Informed Consent in Medical Research: Journals Should Not Publish Research to Which Patients Have Not Given Fully Informed Consent -- With Three Exceptions
BMJ (British Medical Journal). 1997 Apr 12; 314(7087): 1107-1111.
Is the demand for informed consent absolute? In the first of this pair of articles a professor of medical ethics argues that the principle of informed consent to participate in medical research is fundamental if patients are competent volunteers. Consent is not needed when patients are incompetent to give it (young children, unconscious patients, etc.); when research uses only medical records; and when stored human tissue is used. Before publishing the results of such research, however, journals must ensure that certain minimal conditions are complied with.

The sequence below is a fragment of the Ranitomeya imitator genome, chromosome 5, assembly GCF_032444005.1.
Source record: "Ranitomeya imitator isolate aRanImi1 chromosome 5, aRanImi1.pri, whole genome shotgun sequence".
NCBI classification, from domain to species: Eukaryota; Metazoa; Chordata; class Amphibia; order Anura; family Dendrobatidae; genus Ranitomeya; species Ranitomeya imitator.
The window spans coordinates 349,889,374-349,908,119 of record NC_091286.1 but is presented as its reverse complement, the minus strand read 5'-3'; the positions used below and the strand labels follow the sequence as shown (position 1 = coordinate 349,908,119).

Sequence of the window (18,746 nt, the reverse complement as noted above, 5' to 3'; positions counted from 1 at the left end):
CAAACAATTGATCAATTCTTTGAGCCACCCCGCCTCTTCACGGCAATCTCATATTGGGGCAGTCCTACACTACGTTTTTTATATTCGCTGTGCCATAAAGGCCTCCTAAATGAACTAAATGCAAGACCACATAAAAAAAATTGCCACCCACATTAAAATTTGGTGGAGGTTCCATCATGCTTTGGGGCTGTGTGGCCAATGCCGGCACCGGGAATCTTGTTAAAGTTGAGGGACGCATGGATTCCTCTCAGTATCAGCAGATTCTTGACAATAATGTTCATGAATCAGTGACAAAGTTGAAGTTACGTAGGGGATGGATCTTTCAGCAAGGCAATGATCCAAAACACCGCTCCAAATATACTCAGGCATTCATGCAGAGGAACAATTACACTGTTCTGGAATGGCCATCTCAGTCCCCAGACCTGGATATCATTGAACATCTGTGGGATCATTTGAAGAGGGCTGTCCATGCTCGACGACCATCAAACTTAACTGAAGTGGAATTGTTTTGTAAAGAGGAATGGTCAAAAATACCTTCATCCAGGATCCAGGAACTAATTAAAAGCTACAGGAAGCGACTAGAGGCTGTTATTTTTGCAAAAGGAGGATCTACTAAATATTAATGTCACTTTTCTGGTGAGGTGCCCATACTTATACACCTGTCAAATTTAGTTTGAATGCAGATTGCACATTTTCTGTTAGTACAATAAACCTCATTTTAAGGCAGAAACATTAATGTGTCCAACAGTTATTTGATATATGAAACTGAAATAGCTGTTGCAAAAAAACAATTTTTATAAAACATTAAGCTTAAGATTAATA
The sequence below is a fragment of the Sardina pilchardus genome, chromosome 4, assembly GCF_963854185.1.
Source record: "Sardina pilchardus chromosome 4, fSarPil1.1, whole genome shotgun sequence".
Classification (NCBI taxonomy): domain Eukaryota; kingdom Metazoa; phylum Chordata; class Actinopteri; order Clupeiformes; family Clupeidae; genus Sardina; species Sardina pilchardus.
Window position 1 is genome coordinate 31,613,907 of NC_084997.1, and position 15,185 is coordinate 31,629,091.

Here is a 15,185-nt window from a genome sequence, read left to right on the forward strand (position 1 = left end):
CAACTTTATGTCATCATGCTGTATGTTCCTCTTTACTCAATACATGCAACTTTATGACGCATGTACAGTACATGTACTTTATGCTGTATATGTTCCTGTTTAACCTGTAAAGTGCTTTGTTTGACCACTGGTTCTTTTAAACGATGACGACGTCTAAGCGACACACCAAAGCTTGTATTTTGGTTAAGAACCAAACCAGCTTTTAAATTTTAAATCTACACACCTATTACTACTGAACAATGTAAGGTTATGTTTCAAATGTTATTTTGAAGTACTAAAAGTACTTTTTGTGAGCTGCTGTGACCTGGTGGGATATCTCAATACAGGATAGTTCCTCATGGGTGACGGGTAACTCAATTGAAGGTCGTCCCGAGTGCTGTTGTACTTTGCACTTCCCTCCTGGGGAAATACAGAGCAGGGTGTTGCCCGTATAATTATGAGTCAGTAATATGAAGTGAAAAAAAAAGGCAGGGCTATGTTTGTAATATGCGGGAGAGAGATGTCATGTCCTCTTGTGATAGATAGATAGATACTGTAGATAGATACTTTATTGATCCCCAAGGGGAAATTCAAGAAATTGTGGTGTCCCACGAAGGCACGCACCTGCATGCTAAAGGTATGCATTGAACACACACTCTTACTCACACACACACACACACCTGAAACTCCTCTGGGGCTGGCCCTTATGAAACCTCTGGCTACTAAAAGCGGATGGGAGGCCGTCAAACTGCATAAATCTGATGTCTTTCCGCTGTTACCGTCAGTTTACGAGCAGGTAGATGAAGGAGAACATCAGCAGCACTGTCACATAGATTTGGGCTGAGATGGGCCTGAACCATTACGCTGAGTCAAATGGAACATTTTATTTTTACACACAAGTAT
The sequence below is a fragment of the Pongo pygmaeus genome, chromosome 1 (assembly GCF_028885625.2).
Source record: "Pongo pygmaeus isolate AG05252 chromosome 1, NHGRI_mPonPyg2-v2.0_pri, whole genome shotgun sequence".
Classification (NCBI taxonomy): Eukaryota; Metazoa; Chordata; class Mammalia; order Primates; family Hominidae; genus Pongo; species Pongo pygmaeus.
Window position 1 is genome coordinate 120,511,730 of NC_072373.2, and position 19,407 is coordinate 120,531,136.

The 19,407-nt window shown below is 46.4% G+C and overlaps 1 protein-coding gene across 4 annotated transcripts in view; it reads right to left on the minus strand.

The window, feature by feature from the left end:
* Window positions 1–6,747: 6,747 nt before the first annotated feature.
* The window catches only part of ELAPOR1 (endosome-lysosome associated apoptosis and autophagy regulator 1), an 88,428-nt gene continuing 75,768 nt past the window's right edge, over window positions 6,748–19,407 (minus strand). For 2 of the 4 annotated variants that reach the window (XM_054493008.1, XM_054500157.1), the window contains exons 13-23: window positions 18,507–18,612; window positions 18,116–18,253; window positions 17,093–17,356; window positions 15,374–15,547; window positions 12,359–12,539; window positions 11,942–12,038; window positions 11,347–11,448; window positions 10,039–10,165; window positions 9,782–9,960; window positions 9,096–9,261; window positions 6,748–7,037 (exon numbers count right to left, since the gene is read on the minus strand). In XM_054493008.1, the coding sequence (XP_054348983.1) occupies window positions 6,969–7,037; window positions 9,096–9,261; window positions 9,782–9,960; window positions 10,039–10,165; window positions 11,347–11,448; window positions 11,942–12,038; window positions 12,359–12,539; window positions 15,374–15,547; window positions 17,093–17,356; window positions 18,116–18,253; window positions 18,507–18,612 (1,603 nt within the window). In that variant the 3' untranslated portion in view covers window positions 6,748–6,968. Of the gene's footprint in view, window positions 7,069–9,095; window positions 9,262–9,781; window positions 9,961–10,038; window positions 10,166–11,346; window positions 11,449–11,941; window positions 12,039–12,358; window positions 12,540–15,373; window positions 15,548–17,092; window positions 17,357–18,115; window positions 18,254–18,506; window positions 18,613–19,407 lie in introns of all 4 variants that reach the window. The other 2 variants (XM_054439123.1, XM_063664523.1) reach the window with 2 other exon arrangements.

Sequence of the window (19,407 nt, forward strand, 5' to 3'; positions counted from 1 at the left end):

Autonomy; Biomedical Research; Children; Common Good; Competence; Confidentiality; Consent; Disclosure; Editorial Policies; Epidemiology; Ethics; Ethics Committees; Human Experimentation; Informed Consent; Investigators; Medical Ethics; Medical Records; Medical Research; Nontherapeutic Research; Parental Consent; Paternalism; Patients; Psychological Stress; Publishing; Random Selection; Records; Research; Research Ethics; Research Ethics Committees; Rights; Risks and Benefits; Standards; Therapeutic Research; Volunteers;
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